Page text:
Wield your influence
What a veterinary nurse says and does can make the difference between a pet owner following a recommended treatment plan or rejecting it altogether.
The veterinary nurse and every other team member has an important role in client compliance. But first, what is compliance?
By our definition, compliance is the extent to which pets receive the services and treatments that have been recommended by the veterinary team, from preventive care to more complex medical treatments and procedures. Adherence, on the other hand, is the extent to which patients receive the medications or at-home treatments prescribed. This includes the pet owner ﬁlling and reﬁlling the prescriptions, correctly administering the appropriate dose or treatment, and then completing the prescribed course of treatment.
Compliance and adherence go hand in hand with our patients receiving the continued care and treatment they need. If our patients are not receiving prescribed medications, they won’t get better. Clients will not see positive treatment results and might not accept future recommendations, so your compliance rates will decline.
Choose the Right Words
The veterinary team has little direct control over whether a pet owner accepts the veterinarian’s recommendations or adheres to a course of prescribed treatment. However, tangible actions can be taken to influence client behavior.
Start with your delivery of the treatment plan. Once the veterinarian has outlined the best course of treatment, now is the time to communicate to the client what is needed. How recommendations and treatment plans are communicated often can make the difference between a client who is agreeable and one who leaves without optimal treatment or, in some cases, opts for no treatment.
The veterinary nurse often has the responsibility of presenting treatment plans to the client. Several steps can be taken to enhance this communication and improve acceptance rates. Start by changing some of the words used.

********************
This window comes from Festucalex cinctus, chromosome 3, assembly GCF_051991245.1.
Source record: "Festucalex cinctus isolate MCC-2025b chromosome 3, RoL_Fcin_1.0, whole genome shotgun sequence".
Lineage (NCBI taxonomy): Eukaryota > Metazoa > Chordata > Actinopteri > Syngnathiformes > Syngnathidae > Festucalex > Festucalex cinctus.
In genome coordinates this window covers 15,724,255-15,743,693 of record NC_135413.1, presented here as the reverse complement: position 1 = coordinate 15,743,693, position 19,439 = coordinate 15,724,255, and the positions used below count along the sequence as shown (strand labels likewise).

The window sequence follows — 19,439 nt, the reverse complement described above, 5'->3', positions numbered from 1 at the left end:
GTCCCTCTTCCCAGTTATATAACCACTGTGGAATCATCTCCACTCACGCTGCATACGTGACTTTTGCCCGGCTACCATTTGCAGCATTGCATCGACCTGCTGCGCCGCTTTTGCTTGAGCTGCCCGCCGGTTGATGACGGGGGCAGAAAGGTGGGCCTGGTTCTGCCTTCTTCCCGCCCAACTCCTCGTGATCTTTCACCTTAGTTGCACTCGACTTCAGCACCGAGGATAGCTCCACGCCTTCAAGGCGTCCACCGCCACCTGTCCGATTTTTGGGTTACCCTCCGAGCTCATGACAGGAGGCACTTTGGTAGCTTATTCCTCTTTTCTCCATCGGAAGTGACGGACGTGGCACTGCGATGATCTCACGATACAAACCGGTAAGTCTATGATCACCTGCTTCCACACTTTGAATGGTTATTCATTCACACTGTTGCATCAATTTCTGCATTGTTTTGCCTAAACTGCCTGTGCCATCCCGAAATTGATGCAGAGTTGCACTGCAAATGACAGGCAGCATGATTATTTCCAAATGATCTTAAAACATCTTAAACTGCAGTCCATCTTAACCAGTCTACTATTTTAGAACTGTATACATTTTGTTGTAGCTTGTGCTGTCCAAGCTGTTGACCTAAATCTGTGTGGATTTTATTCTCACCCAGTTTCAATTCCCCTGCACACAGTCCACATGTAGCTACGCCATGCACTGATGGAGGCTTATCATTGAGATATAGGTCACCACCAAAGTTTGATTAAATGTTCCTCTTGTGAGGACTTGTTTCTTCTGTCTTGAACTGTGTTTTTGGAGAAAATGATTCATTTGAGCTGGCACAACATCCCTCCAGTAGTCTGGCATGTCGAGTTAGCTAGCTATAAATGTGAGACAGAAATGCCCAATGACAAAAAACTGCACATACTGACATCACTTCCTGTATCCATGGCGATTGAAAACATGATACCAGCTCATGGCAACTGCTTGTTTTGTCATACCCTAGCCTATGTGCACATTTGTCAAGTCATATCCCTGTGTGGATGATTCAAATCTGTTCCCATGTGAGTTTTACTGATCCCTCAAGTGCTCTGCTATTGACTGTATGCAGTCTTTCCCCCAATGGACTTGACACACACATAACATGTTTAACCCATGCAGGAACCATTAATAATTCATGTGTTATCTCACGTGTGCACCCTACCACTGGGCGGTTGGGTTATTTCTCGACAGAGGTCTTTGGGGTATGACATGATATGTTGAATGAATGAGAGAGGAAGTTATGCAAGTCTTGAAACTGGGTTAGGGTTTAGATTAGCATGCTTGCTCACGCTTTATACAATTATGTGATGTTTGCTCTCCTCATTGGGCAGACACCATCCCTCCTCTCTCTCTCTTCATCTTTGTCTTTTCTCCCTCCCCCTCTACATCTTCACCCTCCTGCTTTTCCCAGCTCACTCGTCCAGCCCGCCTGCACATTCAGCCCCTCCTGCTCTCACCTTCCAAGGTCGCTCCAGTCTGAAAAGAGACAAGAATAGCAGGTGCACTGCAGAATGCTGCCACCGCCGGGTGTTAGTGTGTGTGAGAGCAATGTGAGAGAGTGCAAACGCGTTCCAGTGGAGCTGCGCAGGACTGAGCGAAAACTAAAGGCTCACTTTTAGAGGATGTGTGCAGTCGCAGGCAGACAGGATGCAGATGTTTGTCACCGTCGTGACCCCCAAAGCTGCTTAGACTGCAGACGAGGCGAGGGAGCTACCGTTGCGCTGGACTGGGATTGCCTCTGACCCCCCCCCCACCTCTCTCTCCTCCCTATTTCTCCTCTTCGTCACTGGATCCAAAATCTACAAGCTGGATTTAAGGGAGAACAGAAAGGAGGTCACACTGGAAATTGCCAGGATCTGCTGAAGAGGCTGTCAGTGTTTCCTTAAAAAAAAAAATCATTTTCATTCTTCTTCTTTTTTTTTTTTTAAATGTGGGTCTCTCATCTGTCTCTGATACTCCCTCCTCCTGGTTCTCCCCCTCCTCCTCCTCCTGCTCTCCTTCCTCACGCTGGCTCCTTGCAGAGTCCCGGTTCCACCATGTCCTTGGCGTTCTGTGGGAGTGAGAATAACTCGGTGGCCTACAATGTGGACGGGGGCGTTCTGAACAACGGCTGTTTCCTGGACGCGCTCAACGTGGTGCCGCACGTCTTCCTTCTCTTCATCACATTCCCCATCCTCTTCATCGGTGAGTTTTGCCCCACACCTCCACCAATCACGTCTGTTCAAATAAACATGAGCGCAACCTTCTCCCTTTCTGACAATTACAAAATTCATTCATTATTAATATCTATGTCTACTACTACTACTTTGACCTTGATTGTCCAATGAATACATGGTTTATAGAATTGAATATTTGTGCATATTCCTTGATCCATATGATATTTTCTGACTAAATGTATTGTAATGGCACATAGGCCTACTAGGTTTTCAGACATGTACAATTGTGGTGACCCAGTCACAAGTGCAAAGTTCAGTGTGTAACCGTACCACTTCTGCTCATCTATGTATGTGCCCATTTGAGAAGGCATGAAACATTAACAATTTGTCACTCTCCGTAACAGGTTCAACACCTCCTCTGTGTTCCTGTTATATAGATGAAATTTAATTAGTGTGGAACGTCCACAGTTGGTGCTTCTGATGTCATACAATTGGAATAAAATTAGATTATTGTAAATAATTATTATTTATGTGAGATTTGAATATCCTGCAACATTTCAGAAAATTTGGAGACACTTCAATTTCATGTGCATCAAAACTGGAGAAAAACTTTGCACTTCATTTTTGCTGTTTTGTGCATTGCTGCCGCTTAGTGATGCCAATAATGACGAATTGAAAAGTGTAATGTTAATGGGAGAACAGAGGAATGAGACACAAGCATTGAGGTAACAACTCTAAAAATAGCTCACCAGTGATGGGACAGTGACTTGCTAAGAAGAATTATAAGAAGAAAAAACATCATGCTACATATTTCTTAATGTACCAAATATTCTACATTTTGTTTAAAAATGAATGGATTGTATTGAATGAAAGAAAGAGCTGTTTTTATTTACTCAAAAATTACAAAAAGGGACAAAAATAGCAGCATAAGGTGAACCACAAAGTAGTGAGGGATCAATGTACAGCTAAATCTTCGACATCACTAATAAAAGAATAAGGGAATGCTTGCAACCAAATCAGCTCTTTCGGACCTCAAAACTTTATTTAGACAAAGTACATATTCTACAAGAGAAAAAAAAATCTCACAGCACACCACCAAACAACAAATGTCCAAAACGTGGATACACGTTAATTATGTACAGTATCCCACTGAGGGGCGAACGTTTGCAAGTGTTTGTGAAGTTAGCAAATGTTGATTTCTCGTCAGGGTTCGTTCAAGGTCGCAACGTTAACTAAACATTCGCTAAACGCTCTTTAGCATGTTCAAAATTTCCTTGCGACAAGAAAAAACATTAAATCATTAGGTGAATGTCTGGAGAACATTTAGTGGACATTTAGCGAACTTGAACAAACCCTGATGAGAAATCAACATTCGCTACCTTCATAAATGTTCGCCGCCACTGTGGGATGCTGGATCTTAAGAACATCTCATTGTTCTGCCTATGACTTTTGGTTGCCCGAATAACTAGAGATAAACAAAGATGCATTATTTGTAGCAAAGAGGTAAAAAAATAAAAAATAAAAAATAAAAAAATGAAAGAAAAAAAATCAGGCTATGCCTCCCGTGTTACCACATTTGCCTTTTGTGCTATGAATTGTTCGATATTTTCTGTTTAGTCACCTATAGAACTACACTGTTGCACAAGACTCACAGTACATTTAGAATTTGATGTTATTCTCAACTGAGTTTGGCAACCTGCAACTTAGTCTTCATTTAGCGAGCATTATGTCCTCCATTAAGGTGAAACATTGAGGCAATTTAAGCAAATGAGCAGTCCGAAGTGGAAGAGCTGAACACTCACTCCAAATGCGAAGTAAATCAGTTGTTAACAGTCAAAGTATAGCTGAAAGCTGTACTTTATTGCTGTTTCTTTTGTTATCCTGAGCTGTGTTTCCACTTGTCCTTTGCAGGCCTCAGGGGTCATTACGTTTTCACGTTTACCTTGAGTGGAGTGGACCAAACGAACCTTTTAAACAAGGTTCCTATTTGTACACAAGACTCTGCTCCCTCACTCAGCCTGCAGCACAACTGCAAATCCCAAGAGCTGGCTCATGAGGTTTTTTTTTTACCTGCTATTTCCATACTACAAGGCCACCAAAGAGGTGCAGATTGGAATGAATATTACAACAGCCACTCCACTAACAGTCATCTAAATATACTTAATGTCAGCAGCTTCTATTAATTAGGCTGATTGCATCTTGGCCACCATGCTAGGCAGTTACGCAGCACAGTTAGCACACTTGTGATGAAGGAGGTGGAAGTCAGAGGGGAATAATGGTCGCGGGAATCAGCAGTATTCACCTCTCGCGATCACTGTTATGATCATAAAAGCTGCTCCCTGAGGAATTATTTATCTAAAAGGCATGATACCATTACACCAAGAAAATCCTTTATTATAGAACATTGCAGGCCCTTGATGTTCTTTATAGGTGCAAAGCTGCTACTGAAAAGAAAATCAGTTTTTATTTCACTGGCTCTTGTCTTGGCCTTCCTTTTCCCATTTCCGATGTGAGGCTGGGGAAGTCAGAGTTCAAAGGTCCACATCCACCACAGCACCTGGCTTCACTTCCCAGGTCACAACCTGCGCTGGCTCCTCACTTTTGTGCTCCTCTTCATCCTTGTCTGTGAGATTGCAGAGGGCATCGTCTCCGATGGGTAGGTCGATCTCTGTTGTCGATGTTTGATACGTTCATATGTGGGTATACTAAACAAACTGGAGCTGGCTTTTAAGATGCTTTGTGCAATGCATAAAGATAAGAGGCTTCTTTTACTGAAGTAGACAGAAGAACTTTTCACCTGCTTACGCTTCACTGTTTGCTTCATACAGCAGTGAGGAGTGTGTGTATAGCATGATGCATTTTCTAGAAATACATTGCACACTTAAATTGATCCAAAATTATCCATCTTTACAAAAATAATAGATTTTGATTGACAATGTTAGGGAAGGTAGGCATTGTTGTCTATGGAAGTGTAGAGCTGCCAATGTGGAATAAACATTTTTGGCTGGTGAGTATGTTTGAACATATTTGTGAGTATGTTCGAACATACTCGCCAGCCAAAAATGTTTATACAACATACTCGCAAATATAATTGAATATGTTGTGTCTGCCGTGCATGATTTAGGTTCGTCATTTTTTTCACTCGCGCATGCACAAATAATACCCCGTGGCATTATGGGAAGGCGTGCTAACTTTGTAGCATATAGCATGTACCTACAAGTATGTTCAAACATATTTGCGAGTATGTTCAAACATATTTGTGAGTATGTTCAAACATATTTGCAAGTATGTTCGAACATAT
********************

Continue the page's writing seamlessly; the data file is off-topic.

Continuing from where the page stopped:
- “Treatment plan” instead of “estimate.” This shifts the focus to the medical rather than the financial. Communicate the medical needs first and then the financial aspect.
- “Need” instead of “recommend.” “Monty needs preanesthetic bloodwork” has a different impact than “We recommend preanesthetic bloodwork for Monty.” This approach conveys a sense of importance or urgency. When treatment plans align with the practice’s defined patient-care models and best medical approach, they will speak to the patient need as well as the client need.
- “Preventive care” instead of “wellness.” Shift the focus to what can be done with regard to prevention and early detection while maintaining wellness. Rather than calling them wellness plans, let’s say preventive care plans.
Be a Master Communicator
Recommending a treatment plan must be restricted to those capable of conveying the need and addressing client concerns without guilt or exerting pressure to accept. Communicate your treatment plans in a confident, straightforward manner. Clients will not accept what they do not understand or believe necessary. Allow them the opportunity to express concerns, ask questions and gain understanding.